New Retail — or business models that converge digital and offline experiences — has blossomed in China. The advances of Chinese companies compared to Amazon Go, a supermarket that basically offers “click and collect” convenience, are impressive.
The country’s progress is driven by factors unique to China, ranging from its ability to harness data to the psychological and emotional drivers of the Chinese people.
Promise: The integration of online, offline, logistics and data across a single value chain
China’s “New Retail” movement kicked off in 2016 when e-commerce king and Alibaba CEO Jack Ma made the following declaration: “Pure e-commerce will be reduced to a traditional business and replaced by the concept of New Retail—the integration of online, offline, logistics and data across a single value chain.” This phenomenon, he predicted, would result in greater experience-focused customer engagement—on both community and individual levels—by leveraging data technology.
New Retail is not only about having an immersive experience with a brand. For example, L’Oreal’s “magic mirror” that allows women to virtually try on different types of makeup by simply looking at the screen, eventually choosing the lipstick or blush that suits them. While unique, this experience is designed to deepen consumer relationships and expand the lifetime customer value. Brands that effectively deploy new retail strategies thanks to their unique understanding of consumer desires, personalized offers and services, regardless of location, on- or offline will capture incremental and exponential revenues.
The China Context
One word to describes the development of New Retail in China: fast. Hybrid “online plus offline” (O+O) players ranging from Hema supermarkets o Red (Xiao Hong Shu) didn’t exist five years ago.
Growth has been fueled by several factors:
The economy has galloped apace for over 40 years, resulting in a scaled middle class. By 2022, the country, already the world’s largest (if GDP is measured by purchase parity power, or PPP), with more than 60% of Chinese making up the middle class. These consumers are insatiable, accounting for almost 40% of global luxury sales.
The digitally-native, Post-90s generation leapfrogged from desktops to mobile phones, devices most often used for shopping. According to CNBC, in 2017 97.5% of the Post-90s connected to the Internet with their phones. This compares to only 35.8% with a laptop. The new generation is also driving the growth of the country’s digital economy. iResearch, a consulting firm that supplies online business services in China, reports that ten percent of Post- 90s purchase online every day.
This generation is also driving the online/offline convergence. As digital natives, they have long-formed a habit of making transactions online, while keeping offline shopping an exploratory experience. What is different this time is that the bar is set much higher for offline shops, as they are now facing a generation who grew up in a digital environment that is always “on” and with constant stimulus.
Due to the central government’s long-standing practice of “managed competition,” China’s digital ecosystems are highly centralized and integrated.
Alibaba, for example, provides consumer-to-consumer (C2C), business-to-consumer (B2C), and business-to-business (B2B) sales services via web portals, as well as virtual payments (Alipay), electronic services, shopping search engines and cloud computing services. The corporate behemoth is capable of knowing where you are, what you want and when you want it.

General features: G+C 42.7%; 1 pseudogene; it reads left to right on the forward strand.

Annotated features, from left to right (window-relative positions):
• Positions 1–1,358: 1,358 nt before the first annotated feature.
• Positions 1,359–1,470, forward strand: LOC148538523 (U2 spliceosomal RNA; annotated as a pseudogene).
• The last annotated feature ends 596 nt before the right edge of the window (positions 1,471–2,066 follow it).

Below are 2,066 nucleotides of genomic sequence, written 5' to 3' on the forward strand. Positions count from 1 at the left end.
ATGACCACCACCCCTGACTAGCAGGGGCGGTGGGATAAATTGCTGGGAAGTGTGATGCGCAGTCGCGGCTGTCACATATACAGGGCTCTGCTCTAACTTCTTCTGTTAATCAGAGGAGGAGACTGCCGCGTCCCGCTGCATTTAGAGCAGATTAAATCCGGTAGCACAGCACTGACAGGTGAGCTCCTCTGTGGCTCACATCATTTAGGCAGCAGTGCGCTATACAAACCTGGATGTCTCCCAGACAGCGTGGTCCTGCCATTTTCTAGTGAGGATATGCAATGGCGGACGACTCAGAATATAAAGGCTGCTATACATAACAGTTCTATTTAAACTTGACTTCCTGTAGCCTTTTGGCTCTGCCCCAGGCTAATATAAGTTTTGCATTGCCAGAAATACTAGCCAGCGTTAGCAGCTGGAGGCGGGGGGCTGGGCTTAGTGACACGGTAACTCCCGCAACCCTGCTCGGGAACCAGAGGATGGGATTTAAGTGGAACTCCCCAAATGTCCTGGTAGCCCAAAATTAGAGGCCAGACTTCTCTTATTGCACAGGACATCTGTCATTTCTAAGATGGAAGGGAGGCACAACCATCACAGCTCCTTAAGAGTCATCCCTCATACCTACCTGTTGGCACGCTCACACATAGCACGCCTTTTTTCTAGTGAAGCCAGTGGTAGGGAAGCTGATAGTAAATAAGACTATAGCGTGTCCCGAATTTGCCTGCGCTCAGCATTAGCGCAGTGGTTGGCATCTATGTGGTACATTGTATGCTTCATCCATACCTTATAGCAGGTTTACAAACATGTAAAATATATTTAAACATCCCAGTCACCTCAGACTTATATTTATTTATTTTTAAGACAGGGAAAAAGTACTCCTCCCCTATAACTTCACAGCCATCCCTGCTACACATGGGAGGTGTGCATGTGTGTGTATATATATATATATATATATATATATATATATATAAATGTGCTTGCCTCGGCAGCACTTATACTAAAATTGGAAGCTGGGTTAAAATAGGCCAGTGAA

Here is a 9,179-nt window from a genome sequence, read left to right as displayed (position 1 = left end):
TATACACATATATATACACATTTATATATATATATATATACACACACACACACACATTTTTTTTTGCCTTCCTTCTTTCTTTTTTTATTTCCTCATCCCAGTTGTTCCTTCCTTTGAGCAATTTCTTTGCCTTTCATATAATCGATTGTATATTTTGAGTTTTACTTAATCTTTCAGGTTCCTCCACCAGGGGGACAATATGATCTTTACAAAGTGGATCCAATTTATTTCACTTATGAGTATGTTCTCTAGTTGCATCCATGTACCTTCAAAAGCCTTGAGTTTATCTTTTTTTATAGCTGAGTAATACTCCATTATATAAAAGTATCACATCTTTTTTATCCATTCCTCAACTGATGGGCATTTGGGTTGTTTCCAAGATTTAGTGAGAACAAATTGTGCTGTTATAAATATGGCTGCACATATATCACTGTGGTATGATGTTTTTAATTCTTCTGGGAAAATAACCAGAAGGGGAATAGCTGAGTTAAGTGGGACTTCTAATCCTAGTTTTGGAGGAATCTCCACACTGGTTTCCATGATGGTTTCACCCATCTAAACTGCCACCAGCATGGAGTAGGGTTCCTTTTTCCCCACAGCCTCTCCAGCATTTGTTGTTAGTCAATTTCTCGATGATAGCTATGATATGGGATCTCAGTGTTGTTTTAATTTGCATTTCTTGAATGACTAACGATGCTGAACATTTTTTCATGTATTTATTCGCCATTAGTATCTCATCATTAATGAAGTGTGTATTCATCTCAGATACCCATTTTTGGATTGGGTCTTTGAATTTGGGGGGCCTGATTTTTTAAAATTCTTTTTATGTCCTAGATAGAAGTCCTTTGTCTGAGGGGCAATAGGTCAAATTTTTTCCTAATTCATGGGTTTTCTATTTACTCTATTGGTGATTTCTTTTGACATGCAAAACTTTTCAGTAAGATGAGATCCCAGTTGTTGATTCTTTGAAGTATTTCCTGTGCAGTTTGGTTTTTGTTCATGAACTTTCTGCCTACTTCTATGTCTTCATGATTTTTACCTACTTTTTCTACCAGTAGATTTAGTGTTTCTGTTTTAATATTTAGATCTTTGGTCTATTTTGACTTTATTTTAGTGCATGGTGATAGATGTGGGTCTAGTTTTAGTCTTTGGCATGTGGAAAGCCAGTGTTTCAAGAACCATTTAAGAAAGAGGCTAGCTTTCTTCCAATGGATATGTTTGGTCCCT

Most fundamentally, New Retail is charged with emotion. Consumers use new technology, inherently personalized and experiential, as a means of identity affirmation. Due to digital connectivity, the rise of social platforms as well as increased income, the world view of Chinese shoppers has expanded. People want to show the world they are in touch with the latest trends and new lifestyle choices.
Practically all e-commerce sites double as social media platforms. “Experience display” generates something even more covetous: “social currency,” the timeless means of advancement in competitive, Confucian China.
Progress: From convenience to inspiration
Shopping experience is enhanced by the integration of online and offline technology. However, payoffs vary. Some are utilitarian while others also have deep emotional resonance.
In the future, we expect many of these brands to perform well on Prophet’s China Brand Relevance IndexTM (BRI) which measures the role brands play in Chinese consumers’ lives. Our belief is simple: in order both sustain a price premium and fuel future growth, brands must deepen relationships with consumers over time and a range of dimensions:
- Pervasive Innovation: Does a brand push the status quo with novel solutions to life?
- Ruthless Pragmatism: Does a brand make experiences reliable and widely available?
- Customer Obsession: How in touch a brand is with how consumers live and work?
- Distinctive Inspiration: Is a brand motivated by a clear purpose?
Ruthlessly Pragmatic Through Functional Utility
Yum!’s KFC app has generated more than 100 million users. The benefit is simple: efficiency. The ability to order outside the restaurant minimizes waiting time. But it also provides users the choice of dining experience — in-store or grab-and-go. KFC is also accumulating consumer data which is being leveraged to offer personalized vouchers and tailored menu suggestions based on past orders.